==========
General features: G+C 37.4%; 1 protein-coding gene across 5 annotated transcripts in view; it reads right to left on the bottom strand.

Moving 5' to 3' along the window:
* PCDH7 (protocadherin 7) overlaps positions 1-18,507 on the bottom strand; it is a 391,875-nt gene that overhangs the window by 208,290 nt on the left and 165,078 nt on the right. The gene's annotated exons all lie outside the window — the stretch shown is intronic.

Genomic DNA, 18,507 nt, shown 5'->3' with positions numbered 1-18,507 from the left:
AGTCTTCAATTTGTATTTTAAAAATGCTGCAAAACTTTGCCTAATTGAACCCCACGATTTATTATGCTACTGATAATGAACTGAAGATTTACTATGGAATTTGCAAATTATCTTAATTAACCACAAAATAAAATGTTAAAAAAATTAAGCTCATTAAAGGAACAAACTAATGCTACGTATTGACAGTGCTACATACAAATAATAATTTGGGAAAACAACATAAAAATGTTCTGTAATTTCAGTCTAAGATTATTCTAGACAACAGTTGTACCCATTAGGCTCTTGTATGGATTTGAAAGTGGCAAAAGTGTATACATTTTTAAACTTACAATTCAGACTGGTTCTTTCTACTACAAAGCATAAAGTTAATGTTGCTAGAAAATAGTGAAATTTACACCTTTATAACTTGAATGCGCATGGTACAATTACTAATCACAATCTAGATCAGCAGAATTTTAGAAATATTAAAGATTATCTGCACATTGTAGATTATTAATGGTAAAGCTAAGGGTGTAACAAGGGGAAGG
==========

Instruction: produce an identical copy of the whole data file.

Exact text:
General features: G+C 37.4%; 1 protein-coding gene across 5 annotated transcripts in view; it reads right to left on the bottom strand.

Moving 5' to 3' along the window:
* PCDH7 (protocadherin 7) overlaps positions 1-18,507 on the bottom strand; it is a 391,875-nt gene that overhangs the window by 208,290 nt on the left and 165,078 nt on the right. The gene's annotated exons all lie outside the window — the stretch shown is intronic.

Genomic DNA, 18,507 nt, shown 5'->3' with positions numbered 1-18,507 from the left:
AGTCTTCAATTTGTATTTTAAAAATGCTGCAAAACTTTGCCTAATTGAACCCCACGATTTATTATGCTACTGATAATGAACTGAAGATTTACTATGGAATTTGCAAATTATCTTAATTAACCACAAAATAAAATGTTAAAAAAATTAAGCTCATTAAAGGAACAAACTAATGCTACGTATTGACAGTGCTACATACAAATAATAATTTGGGAAAACAACATAAAAATGTTCTGTAATTTCAGTCTAAGATTATTCTAGACAACAGTTGTACCCATTAGGCTCTTGTATGGATTTGAAAGTGGCAAAAGTGTATACATTTTTAAACTTACAATTCAGACTGGTTCTTTCTACTACAAAGCATAAAGTTAATGTTGCTAGAAAATAGTGAAATTTACACCTTTATAACTTGAATGCGCATGGTACAATTACTAATCACAATCTAGATCAGCAGAATTTTAGAAATATTAAAGATTATCTGCACATTGTAGATTATTAATGGTAAAGCTAAGGGTGTAACAAGGGGAAGG